The Habits of Men’s Minds (a review of De Lubac’s “Catholicism”)

All the same a change was gradually wrought upon the habits of men’s minds. Their whole picture of the world was changed. Just as they would no longer see the spiritual reflected in the sensible or the universal and the particular as reciprocally symbolical, so the idea of the relationship between the physical body of Christ and his Mystical Body came to be forgotten. It was like a slow atrophy of an unused sense. Faith, though remaining orthodox, was no longer nourished by intelligence.

– Henri de Lubac, SJ, Catholicism: Christ and the Common Destiny of Man

De Lubac’s Catholicism was an attempt to recover the notion of the unitive aspect of the Gospel, an idea that was central to the church for its first ten centuries but has been slowly forgotten. De Lubac’s book is essentially a brief Summa, covering all the core aspects of Christian doctrine, but from the perspective of Christian unity.

To sum up: the purpose of the Gospel is not only to unite men to God, but also to unite men to each other in the church. De Lubac shows just how revolutionary this was in the ancient world, and how the theme runs throughout the old liturgies and writings of the church fathers: the oppositions of Jew-Greek, Greek-barbarian, slave-free, etc. no longer applied in the church (though they might in the world in which the church found itself immersed). The concept of “body of Christ” applied to the church or to the Eucharist was not seen as a nice metaphor, but as a metaphysical reality.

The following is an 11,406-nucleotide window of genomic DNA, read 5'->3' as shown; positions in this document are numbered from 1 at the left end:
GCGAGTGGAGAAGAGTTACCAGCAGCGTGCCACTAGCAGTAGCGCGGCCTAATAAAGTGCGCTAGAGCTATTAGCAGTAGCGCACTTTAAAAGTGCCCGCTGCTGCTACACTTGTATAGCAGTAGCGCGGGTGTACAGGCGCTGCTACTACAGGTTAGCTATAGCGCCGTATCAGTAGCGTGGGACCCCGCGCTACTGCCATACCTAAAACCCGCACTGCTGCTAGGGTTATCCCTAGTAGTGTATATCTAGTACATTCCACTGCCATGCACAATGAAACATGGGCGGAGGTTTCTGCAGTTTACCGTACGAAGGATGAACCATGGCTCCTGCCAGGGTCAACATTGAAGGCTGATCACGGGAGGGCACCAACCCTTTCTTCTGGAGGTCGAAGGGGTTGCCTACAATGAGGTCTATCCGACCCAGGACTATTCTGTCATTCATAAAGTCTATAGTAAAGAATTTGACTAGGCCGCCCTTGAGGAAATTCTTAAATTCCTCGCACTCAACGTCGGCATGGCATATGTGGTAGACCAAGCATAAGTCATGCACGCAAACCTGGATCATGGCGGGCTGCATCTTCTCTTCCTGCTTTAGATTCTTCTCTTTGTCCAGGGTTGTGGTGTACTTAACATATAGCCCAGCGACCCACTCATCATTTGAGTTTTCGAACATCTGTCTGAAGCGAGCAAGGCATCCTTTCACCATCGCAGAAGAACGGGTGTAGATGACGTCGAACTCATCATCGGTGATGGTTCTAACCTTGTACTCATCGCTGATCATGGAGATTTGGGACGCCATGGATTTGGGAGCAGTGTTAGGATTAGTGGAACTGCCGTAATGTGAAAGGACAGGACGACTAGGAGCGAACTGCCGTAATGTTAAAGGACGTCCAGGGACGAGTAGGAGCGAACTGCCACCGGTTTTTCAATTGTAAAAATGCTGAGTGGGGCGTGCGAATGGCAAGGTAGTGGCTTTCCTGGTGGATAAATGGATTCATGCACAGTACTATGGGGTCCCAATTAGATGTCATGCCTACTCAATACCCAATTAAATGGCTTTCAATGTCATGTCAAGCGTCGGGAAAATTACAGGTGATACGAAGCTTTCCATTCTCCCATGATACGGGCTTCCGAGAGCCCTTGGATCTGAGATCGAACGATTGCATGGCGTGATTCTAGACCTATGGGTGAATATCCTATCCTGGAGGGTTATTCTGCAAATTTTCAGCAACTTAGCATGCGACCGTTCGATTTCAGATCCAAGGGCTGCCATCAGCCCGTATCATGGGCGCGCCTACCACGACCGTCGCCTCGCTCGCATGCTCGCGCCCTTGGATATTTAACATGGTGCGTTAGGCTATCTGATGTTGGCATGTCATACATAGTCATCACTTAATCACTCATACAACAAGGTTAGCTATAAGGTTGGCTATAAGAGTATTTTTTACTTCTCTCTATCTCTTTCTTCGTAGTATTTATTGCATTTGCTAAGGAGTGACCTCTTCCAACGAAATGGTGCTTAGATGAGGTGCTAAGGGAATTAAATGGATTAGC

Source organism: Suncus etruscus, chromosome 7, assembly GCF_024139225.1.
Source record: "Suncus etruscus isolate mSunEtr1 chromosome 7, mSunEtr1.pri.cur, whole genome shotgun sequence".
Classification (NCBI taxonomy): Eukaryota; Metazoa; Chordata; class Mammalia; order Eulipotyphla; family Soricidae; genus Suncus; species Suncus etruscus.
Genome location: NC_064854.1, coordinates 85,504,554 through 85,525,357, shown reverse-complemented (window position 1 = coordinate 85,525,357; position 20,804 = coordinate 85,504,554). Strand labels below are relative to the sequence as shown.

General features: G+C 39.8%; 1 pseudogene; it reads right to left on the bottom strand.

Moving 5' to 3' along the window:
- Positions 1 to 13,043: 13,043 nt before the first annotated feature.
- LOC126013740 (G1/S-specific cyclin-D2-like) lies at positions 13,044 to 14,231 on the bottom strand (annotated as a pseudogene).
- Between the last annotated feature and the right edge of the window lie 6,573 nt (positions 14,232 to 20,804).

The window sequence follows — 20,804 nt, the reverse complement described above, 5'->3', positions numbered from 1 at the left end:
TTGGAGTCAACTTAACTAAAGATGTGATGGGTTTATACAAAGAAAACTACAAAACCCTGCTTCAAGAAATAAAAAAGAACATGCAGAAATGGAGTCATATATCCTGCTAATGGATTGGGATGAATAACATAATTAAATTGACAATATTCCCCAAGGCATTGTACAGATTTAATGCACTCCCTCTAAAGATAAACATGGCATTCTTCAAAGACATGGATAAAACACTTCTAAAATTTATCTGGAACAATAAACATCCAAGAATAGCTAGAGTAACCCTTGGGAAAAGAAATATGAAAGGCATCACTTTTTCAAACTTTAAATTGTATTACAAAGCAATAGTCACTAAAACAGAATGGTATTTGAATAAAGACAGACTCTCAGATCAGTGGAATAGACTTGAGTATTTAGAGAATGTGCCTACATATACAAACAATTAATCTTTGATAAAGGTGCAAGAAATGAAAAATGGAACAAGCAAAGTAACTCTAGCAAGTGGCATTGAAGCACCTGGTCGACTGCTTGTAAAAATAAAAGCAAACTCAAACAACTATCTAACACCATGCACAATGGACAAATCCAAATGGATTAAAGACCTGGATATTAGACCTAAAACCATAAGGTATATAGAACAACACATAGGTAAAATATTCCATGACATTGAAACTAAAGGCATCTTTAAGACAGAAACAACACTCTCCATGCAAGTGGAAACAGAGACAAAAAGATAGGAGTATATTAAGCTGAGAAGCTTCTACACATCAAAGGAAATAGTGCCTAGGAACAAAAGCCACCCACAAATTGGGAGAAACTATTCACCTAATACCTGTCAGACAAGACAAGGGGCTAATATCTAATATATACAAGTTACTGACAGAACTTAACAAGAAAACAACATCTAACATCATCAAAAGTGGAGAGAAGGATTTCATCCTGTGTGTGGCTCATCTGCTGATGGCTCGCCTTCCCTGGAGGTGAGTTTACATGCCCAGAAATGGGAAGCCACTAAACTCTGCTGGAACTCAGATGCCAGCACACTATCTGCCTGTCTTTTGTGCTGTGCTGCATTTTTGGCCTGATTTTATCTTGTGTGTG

The quote above caught my attention because it reflects something I have tried to express, usually poorly, that atheism is the default position of the modern mind because of how the modern mind is conditioned to interpret nature. Atheism, like any ideology, has nothing to do with new data or information, because the human mind only accepts information through the filters it already has. The modern filters make it difficult to interpret the natural world as being good and as being inherently ordered, and because of that it is impossible to conceive of God.

Something like the Protestant Reformation was inevitable once the modern mentality replaced the medieval one sometime in the 15th century. Before that, the notion of splitting the church would have been received with horror: the whole point of the church was to unite.

The Reformation was the end of one civilization and the beginning of another, a true apocalypse. In the aftermath of that conflagration, faith was now seen not as the source of unity but the source of division, and it is seen as such to this day.

The modern idea is that humans need to unite around something else, some body of cold hard fact, but the various experiments in achieving that unity never come to fruition, the cold hard facts we are all supposed to accept keep changing on us. Humanity finally accepting the same set of facts and goods and living in peace is the secular eschaton, a mythical future event that has been always on the horizon for the last 500 years, but which is never any closer now than it was then. All the modern world knows for sure is where unity is not to be found – in the church.


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